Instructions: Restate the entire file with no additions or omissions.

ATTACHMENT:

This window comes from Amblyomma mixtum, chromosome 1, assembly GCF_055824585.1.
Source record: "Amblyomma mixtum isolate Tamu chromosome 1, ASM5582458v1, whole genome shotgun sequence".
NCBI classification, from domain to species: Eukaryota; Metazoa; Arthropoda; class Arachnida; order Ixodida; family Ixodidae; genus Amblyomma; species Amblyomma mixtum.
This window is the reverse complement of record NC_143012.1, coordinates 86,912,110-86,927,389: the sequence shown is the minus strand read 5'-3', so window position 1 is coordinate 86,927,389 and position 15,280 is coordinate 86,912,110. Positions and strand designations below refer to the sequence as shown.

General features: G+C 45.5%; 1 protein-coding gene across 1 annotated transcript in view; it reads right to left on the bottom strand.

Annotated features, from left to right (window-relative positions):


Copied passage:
This window comes from Amblyomma mixtum, chromosome 1, assembly GCF_055824585.1.
Source record: "Amblyomma mixtum isolate Tamu chromosome 1, ASM5582458v1, whole genome shotgun sequence".
NCBI classification, from domain to species: Eukaryota; Metazoa; Arthropoda; class Arachnida; order Ixodida; family Ixodidae; genus Amblyomma; species Amblyomma mixtum.
This window is the reverse complement of record NC_143012.1, coordinates 86,912,110-86,927,389: the sequence shown is the minus strand read 5'-3', so window position 1 is coordinate 86,927,389 and position 15,280 is coordinate 86,912,110. Positions and strand designations below refer to the sequence as shown.

General features: G+C 45.5%; 1 protein-coding gene across 1 annotated transcript in view; it reads right to left on the bottom strand.

Annotated features, from left to right (window-relative positions):